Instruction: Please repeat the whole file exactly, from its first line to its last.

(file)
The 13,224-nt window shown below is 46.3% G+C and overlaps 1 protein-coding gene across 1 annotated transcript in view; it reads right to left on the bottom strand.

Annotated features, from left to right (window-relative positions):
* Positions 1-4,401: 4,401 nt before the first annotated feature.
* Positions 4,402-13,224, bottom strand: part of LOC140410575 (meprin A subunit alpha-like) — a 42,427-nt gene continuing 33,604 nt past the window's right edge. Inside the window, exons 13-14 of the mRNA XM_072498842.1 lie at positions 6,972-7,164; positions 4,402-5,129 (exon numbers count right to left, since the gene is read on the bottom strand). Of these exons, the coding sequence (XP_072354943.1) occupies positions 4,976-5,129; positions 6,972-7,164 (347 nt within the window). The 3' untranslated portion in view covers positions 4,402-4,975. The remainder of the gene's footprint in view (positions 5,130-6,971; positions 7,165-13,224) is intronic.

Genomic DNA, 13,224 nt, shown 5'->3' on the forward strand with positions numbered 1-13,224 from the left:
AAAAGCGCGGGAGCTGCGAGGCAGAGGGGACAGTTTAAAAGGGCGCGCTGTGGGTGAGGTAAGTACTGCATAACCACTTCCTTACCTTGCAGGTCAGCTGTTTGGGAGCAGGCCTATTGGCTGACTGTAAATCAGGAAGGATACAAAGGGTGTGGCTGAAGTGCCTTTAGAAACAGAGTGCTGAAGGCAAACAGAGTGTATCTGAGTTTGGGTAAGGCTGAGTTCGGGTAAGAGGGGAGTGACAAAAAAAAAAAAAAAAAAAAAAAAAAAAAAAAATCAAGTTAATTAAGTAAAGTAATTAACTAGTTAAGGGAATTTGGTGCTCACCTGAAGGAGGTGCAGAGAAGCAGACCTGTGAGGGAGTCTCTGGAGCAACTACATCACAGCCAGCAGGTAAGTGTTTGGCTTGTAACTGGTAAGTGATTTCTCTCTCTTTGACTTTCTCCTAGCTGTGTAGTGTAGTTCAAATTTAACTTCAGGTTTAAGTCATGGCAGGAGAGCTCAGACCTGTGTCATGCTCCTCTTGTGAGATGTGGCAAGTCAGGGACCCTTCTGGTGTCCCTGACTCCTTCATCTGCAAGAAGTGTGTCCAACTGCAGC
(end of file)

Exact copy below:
The 13,224-nt window shown below is 46.3% G+C and overlaps 1 protein-coding gene across 1 annotated transcript in view; it reads right to left on the bottom strand.

Annotated features, from left to right (window-relative positions):
* Positions 1-4,401: 4,401 nt before the first annotated feature.
* Positions 4,402-13,224, bottom strand: part of LOC140410575 (meprin A subunit alpha-like) — a 42,427-nt gene continuing 33,604 nt past the window's right edge. Inside the window, exons 13-14 of the mRNA XM_072498842.1 lie at positions 6,972-7,164; positions 4,402-5,129 (exon numbers count right to left, since the gene is read on the bottom strand). Of these exons, the coding sequence (XP_072354943.1) occupies positions 4,976-5,129; positions 6,972-7,164 (347 nt within the window). The 3' untranslated portion in view covers positions 4,402-4,975. The remainder of the gene's footprint in view (positions 5,130-6,971; positions 7,165-13,224) is intronic.

Genomic DNA, 13,224 nt, shown 5'->3' on the forward strand with positions numbered 1-13,224 from the left:
AAAAGCGCGGGAGCTGCGAGGCAGAGGGGACAGTTTAAAAGGGCGCGCTGTGGGTGAGGTAAGTACTGCATAACCACTTCCTTACCTTGCAGGTCAGCTGTTTGGGAGCAGGCCTATTGGCTGACTGTAAATCAGGAAGGATACAAAGGGTGTGGCTGAAGTGCCTTTAGAAACAGAGTGCTGAAGGCAAACAGAGTGTATCTGAGTTTGGGTAAGGCTGAGTTCGGGTAAGAGGGGAGTGACAAAAAAAAAAAAAAAAAAAAAAAAAAAAAAAAATCAAGTTAATTAAGTAAAGTAATTAACTAGTTAAGGGAATTTGGTGCTCACCTGAAGGAGGTGCAGAGAAGCAGACCTGTGAGGGAGTCTCTGGAGCAACTACATCACAGCCAGCAGGTAAGTGTTTGGCTTGTAACTGGTAAGTGATTTCTCTCTCTTTGACTTTCTCCTAGCTGTGTAGTGTAGTTCAAATTTAACTTCAGGTTTAAGTCATGGCAGGAGAGCTCAGACCTGTGTCATGCTCCTCTTGTGAGATGTGGCAAGTCAGGGACCCTTCTGGTGTCCCTGACTCCTTCATCTGCAAGAAGTGTGTCCAACTGCAGC